An international observational campaign has hence risen in the mid-2000s to explore this special type of signals. Some regional Pulsar Timing Arrays (PTAs) came into being as forerunner detectors, namely the European Pulsar Timing Array (EPTA) in Europe, North American Nanohertz Observatory for Gravitational Waves (NANOGrav) in America, and the Parkes Pulsar Timing Array (PPTA) centered around the Murriyang Parkes Radio Telescope in Australia. To coordinate the observations and data shared between them, the three regional PTAs set up a global consortium for GW detectors, namely the International Pulsar Timing Array (IPTA), in 2008. The later years saw three more regional PTAs join the party, including the Chinese Pulsar Timing Array (CPTA) and the Indian Pulsar Timing Array (InPTA) in Asia, and the South Africa Pulsar Timing Array (SAPTA) in Africa. Among them, InPTA has joined IPTA as a formal member, and SAPTA and CPTA are currently observers of the organization. 
The main telescope of CPTA is the newly built FAST. It boasts an aperture of 500 meter, the biggest of the world, but only came into test operation in April 2019, while by the time the forerunner TPAs, EPTA, NanoGrav and PPTA, had been staring at the pulsars for over a decade. 
Fortunately, the telescope’s outstanding sensitivity, accuracy and ability to monitor multiple objects at once, help them catch up. 

HD-correlation observed: The CPTA team measured the correlation coefficients (y-axis) between different pairs of pulsars, and obtained them as a function of the pulsar-pair separation angle (x-axis). The signature HD curve is clearly seen as depicted by the solid red curves. Graphs from left to right correspond to GWs of different frequencies: f1 = 9.34 nHz, f1.5 =14 nHz, and f2=18.7 nHz, respectively. (Credit: CPTA) 

The CPTA team chose an array of 57 pulsars whose spinning periods are as short as in milliseconds. The team systematically time this array pulsars from April 2019 on, when FAST was still doing test observations. Now, with data from only 41 months’ observations, the team identified the signature HD-correlation curves corresponding to different frequencies in the nanohertz band. For the GWB component of 14 nHz, they found an HD-correlation at a statistic significance of 4.6σ, corresponding to a P-value of 4×10-6. This means, the chances for a mistakenly caught culprit (say, noise instead of GWB) is extremely slim, down to only 0.000004. The statistical significance varies across frequencies.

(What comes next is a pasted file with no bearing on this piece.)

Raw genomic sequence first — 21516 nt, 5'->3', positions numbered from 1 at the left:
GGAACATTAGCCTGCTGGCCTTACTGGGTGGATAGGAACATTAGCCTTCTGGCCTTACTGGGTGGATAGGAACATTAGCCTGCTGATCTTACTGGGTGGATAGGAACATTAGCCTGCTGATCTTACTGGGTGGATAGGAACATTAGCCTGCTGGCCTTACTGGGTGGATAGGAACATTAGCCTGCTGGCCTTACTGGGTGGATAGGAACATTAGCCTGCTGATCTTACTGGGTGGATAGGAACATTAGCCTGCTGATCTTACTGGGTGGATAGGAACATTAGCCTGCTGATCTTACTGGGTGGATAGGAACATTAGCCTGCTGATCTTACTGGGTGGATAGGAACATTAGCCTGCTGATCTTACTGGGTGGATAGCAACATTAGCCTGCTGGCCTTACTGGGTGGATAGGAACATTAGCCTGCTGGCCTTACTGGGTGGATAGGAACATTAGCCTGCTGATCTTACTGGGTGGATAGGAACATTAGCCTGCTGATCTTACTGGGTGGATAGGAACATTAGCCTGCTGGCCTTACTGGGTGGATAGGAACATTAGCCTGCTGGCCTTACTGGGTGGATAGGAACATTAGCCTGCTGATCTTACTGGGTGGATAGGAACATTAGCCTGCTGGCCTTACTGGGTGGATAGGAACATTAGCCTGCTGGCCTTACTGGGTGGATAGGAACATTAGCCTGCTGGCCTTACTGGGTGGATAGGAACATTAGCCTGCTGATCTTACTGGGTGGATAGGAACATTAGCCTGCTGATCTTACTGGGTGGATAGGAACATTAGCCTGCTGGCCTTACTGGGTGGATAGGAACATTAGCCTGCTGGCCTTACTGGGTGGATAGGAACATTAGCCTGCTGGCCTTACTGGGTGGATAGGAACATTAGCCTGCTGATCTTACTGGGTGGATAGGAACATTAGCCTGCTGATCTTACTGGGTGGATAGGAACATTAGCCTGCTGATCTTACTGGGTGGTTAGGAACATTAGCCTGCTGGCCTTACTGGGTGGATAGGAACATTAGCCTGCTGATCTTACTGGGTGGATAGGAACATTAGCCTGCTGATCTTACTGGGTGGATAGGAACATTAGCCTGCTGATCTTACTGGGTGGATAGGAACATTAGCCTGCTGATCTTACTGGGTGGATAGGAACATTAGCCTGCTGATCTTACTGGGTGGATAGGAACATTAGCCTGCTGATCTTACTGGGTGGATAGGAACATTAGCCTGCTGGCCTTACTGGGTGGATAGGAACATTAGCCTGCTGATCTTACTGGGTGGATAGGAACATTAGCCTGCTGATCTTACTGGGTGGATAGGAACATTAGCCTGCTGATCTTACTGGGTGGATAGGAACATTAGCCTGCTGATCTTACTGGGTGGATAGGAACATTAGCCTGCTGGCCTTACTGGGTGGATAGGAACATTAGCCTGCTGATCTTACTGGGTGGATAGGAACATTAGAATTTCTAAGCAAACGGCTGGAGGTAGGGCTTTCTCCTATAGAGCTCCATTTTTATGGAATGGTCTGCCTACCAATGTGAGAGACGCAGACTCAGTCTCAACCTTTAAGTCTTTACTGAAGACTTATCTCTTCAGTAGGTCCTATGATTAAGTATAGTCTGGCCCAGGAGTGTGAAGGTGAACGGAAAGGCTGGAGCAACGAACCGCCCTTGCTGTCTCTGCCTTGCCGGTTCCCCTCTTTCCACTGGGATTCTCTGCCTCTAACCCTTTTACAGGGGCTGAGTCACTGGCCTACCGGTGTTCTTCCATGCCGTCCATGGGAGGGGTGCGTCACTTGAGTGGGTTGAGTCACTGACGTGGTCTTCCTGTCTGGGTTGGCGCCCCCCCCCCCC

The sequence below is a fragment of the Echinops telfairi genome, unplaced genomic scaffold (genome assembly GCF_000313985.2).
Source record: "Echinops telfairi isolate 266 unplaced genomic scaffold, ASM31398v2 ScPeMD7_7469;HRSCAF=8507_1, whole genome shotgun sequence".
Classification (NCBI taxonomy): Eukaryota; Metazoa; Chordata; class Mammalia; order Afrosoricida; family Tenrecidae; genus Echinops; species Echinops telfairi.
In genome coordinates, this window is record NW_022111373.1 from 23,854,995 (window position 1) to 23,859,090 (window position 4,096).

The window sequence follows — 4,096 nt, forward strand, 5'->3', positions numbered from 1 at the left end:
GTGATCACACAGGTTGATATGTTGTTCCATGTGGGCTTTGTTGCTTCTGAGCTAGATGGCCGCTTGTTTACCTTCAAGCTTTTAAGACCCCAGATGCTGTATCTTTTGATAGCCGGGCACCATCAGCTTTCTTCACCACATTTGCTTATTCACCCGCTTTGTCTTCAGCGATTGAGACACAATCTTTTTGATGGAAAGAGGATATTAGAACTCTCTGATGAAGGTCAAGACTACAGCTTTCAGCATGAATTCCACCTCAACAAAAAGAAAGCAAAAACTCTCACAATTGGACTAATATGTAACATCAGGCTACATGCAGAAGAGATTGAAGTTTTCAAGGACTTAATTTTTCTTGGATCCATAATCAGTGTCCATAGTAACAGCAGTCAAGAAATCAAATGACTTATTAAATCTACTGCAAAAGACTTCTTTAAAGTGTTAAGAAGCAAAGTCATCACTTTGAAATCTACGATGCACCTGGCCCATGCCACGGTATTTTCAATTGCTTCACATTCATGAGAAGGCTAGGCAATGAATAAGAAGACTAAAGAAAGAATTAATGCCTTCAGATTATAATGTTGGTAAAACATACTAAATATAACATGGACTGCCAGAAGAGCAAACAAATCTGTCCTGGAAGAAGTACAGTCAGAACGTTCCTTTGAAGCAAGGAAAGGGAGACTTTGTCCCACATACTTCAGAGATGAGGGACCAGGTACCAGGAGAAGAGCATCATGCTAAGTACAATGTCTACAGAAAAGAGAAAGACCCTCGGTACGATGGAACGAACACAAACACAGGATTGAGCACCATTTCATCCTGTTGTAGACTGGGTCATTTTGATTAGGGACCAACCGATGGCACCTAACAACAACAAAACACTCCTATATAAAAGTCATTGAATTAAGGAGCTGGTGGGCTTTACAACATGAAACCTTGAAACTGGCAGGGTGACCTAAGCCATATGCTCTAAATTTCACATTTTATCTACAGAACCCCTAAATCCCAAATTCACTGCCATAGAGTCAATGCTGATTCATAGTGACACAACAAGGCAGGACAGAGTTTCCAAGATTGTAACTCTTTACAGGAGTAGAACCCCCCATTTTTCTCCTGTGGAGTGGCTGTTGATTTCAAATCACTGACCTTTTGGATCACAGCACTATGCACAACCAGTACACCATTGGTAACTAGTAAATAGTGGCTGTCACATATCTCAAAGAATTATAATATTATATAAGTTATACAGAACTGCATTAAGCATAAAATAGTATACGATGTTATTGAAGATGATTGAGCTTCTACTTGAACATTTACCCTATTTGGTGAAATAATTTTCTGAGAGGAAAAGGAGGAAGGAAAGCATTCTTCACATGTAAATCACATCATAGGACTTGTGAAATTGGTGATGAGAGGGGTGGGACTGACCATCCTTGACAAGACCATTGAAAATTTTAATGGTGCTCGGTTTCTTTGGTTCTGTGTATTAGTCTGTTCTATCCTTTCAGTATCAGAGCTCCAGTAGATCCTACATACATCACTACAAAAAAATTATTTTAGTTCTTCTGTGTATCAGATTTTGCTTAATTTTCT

“We saw the deviation in TOA caused by the ripples of spacetime,” says Prof. CHANG Jin, Director of NAOC and a Member of the Chinese Academy of Sciences. “This demonstrated the existence of nHz GWB.”
Ubiquitous, Stochastic Background
What has produced the detected nHz GWB is still pending for examination and interpretation. Scientists emphasize that further observations are needed to understand the data and localize the sources. 

Gravitational waves serve as a new messenger for cosmic exploration, as it offers us the possibility to look into the immemorial time when the universe was just born, far before the first beam of visible light made its debut. Particularly the primordial gravitational waves produced by the Big Bang, may help us understand the infantile Universe. (Image: NAOJ)

Essentially, cosmologists understand that lots of scenarios can produce nHz GWs. Examples include mergers of supermassive blackhole binaries and interactions between large galaxies, as mentioned earlier. More interestingly, the Big Bang occurring 13.8 billion years ago could also have produced a cascade of GWs, and the inflationary expansion of space that immediately followed could have amplified their signals. If the low-frequency residual from these GWs can be detected, we will have a new channel to look into the infantile universe, where no optical signal is available to bring us any information. 
The isotropic characteristic of the detected nHz GWB is another intriguing part. What could this mean? Seems that GWs of this low frequency are ubiquitous, resting as a stochastic background for the visible astronomical events on the front stage. Could it be something like and better than the cosmic background (CMB) radiation, bringing us the message about the early days of the cosmos?
“The newly detected nanohertz GWs open a new window for us on the universe, and promise many important discoveries in physics. From this new window, we might be able to look into the supermassive celestial bodies, like supermassive black holes; we could be able to understand the formation, evolution and merger of galaxies; and we might even be able to understand the early structure of the universe,” comments Prof. CHANG Jin, NAOC Director.

Gravitational waves serve as a new messenger for cosmic exploration, as it offers us the possibility to look into the immemorial time when the universe was just born, far before the first beam of visible light made its debut. Particularly the primordial gravitational waves produced by the Big Bang, may help us understand the infantile Universe. (Image: NAOJ)

Now the observation is still going on. The CPTA team expects an improved statistical significance with the further accumulation of data.
“In the future, we expect that data with a longer span will enable us to go lower in frequency and therefore measure the spectral index with better accuracy,” the authors indicate in their summary paper.  
Also, the team expects a further increase in detection sensitivity by combining IPTA and CPTA data in the future. CPTA’s second data release, scheduled for 2026, is also expected to deliver better accuracy in GWB parameter inference. 
“We expect that the future IPTA data analysis and the next CPTA data release will be more sensitive to the nHz GWB, which could verify the current results,” say the authors in their paper.

Hellings, R. W., & Downs, G. S. 1983, Upper Limits on the Isotropic Gravitational Radiation Background from Pulsar Timing Analysis. The Astrophysical Journal, 265: L39–L42.
Jenet, F. A., Hobbs, G. B., Lee, K. J., & Manchester, R. N. 2005, Detecting the Stochastic Gravitational Wave Background Using Pulsar Timing. The Astrophysical Journal, 625: L123–L126.
Manchester, R. N. 2008, The Parkes Pulsar Timing Array Project, in 40 YEARS OF PULSARS: Millisecond Pulsars, Magnetars and More. AIP Conference Proceedings, 983: 584–592 (2008).